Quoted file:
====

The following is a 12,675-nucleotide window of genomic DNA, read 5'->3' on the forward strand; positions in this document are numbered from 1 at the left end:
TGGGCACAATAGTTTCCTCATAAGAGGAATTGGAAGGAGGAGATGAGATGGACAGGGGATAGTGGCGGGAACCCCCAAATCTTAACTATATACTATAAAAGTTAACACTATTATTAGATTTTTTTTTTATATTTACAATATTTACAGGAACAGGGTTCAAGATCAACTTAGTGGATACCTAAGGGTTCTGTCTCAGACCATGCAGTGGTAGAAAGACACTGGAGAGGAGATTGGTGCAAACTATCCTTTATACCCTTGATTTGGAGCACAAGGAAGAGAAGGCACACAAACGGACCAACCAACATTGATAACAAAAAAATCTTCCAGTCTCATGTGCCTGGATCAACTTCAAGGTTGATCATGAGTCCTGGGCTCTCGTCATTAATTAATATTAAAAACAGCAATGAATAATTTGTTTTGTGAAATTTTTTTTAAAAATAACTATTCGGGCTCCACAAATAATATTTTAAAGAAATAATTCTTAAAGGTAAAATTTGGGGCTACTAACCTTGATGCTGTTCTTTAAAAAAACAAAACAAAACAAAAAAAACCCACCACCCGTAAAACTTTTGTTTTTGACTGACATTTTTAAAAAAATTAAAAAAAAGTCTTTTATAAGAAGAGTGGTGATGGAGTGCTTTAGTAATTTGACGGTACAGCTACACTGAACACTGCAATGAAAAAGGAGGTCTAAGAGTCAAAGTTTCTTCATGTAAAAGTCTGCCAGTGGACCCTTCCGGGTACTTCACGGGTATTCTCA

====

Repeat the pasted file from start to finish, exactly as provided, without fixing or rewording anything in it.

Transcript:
The following is a 12,675-nucleotide window of genomic DNA, read 5'->3' on the forward strand; positions in this document are numbered from 1 at the left end:
TGGGCACAATAGTTTCCTCATAAGAGGAATTGGAAGGAGGAGATGAGATGGACAGGGGATAGTGGCGGGAACCCCCAAATCTTAACTATATACTATAAAAGTTAACACTATTATTAGATTTTTTTTTTATATTTACAATATTTACAGGAACAGGGTTCAAGATCAACTTAGTGGATACCTAAGGGTTCTGTCTCAGACCATGCAGTGGTAGAAAGACACTGGAGAGGAGATTGGTGCAAACTATCCTTTATACCCTTGATTTGGAGCACAAGGAAGAGAAGGCACACAAACGGACCAACCAACATTGATAACAAAAAAATCTTCCAGTCTCATGTGCCTGGATCAACTTCAAGGTTGATCATGAGTCCTGGGCTCTCGTCATTAATTAATATTAAAAACAGCAATGAATAATTTGTTTTGTGAAATTTTTTTTAAAAATAACTATTCGGGCTCCACAAATAATATTTTAAAGAAATAATTCTTAAAGGTAAAATTTGGGGCTACTAACCTTGATGCTGTTCTTTAAAAAAACAAAACAAAACAAAAAAAACCCACCACCCGTAAAACTTTTGTTTTTGACTGACATTTTTAAAAAAATTAAAAAAAAGTCTTTTATAAGAAGAGTGGTGATGGAGTGCTTTAGTAATTTGACGGTACAGCTACACTGAACACTGCAATGAAAAAGGAGGTCTAAGAGTCAAAGTTTCTTCATGTAAAAGTCTGCCAGTGGACCCTTCCGGGTACTTCACGGGTATTCTCA